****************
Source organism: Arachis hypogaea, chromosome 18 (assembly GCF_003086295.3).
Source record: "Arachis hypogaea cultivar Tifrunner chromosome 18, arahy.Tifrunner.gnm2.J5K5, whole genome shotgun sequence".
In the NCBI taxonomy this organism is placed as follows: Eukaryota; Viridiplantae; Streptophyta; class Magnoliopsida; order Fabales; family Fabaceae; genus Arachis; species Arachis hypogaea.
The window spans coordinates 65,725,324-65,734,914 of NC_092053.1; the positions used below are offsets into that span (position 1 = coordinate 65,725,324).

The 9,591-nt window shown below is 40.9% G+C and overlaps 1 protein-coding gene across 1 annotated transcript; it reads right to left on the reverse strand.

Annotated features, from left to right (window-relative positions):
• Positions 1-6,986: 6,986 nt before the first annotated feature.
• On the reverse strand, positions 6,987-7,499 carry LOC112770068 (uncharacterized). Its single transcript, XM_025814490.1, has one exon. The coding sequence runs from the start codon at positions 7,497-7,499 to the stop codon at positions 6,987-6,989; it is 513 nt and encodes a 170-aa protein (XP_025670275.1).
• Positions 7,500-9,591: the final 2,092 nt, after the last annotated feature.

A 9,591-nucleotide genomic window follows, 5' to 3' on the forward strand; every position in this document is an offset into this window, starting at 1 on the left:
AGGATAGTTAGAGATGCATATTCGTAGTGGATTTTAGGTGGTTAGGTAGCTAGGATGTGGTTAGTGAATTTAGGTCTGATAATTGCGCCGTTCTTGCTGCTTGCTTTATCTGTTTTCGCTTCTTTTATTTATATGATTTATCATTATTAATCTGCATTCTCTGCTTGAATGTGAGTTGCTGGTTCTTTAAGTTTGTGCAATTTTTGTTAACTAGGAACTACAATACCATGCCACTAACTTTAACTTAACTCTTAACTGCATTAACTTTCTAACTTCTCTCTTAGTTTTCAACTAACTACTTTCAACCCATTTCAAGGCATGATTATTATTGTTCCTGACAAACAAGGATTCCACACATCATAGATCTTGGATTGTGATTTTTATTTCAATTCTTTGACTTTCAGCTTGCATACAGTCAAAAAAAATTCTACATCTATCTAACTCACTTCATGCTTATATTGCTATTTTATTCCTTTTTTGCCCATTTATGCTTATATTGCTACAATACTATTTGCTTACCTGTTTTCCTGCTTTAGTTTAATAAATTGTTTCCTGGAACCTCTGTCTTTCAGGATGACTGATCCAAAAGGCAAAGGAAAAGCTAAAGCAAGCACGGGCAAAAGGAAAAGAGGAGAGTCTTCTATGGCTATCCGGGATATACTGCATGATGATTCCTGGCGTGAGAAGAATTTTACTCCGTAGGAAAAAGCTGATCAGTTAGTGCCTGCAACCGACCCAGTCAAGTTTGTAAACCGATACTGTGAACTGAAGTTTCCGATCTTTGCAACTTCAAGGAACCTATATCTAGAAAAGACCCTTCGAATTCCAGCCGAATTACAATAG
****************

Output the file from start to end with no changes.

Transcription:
Source organism: Arachis hypogaea, chromosome 18 (assembly GCF_003086295.3).
Source record: "Arachis hypogaea cultivar Tifrunner chromosome 18, arahy.Tifrunner.gnm2.J5K5, whole genome shotgun sequence".
In the NCBI taxonomy this organism is placed as follows: Eukaryota; Viridiplantae; Streptophyta; class Magnoliopsida; order Fabales; family Fabaceae; genus Arachis; species Arachis hypogaea.
The window spans coordinates 65,725,324-65,734,914 of NC_092053.1; the positions used below are offsets into that span (position 1 = coordinate 65,725,324).

The 9,591-nt window shown below is 40.9% G+C and overlaps 1 protein-coding gene across 1 annotated transcript; it reads right to left on the reverse strand.

Annotated features, from left to right (window-relative positions):
• Positions 1-6,986: 6,986 nt before the first annotated feature.
• On the reverse strand, positions 6,987-7,499 carry LOC112770068 (uncharacterized). Its single transcript, XM_025814490.1, has one exon. The coding sequence runs from the start codon at positions 7,497-7,499 to the stop codon at positions 6,987-6,989; it is 513 nt and encodes a 170-aa protein (XP_025670275.1).
• Positions 7,500-9,591: the final 2,092 nt, after the last annotated feature.

A 9,591-nucleotide genomic window follows, 5' to 3' on the forward strand; every position in this document is an offset into this window, starting at 1 on the left:
AGGATAGTTAGAGATGCATATTCGTAGTGGATTTTAGGTGGTTAGGTAGCTAGGATGTGGTTAGTGAATTTAGGTCTGATAATTGCGCCGTTCTTGCTGCTTGCTTTATCTGTTTTCGCTTCTTTTATTTATATGATTTATCATTATTAATCTGCATTCTCTGCTTGAATGTGAGTTGCTGGTTCTTTAAGTTTGTGCAATTTTTGTTAACTAGGAACTACAATACCATGCCACTAACTTTAACTTAACTCTTAACTGCATTAACTTTCTAACTTCTCTCTTAGTTTTCAACTAACTACTTTCAACCCATTTCAAGGCATGATTATTATTGTTCCTGACAAACAAGGATTCCACACATCATAGATCTTGGATTGTGATTTTTATTTCAATTCTTTGACTTTCAGCTTGCATACAGTCAAAAAAAATTCTACATCTATCTAACTCACTTCATGCTTATATTGCTATTTTATTCCTTTTTTGCCCATTTATGCTTATATTGCTACAATACTATTTGCTTACCTGTTTTCCTGCTTTAGTTTAATAAATTGTTTCCTGGAACCTCTGTCTTTCAGGATGACTGATCCAAAAGGCAAAGGAAAAGCTAAAGCAAGCACGGGCAAAAGGAAAAGAGGAGAGTCTTCTATGGCTATCCGGGATATACTGCATGATGATTCCTGGCGTGAGAAGAATTTTACTCCGTAGGAAAAAGCTGATCAGTTAGTGCCTGCAACCGACCCAGTCAAGTTTGTAAACCGATACTGTGAACTGAAGTTTCCGATCTTTGCAACTTCAAGGAACCTATATCTAGAAAAGACCCTTCGAATTCCAGCCGAATTACAATAG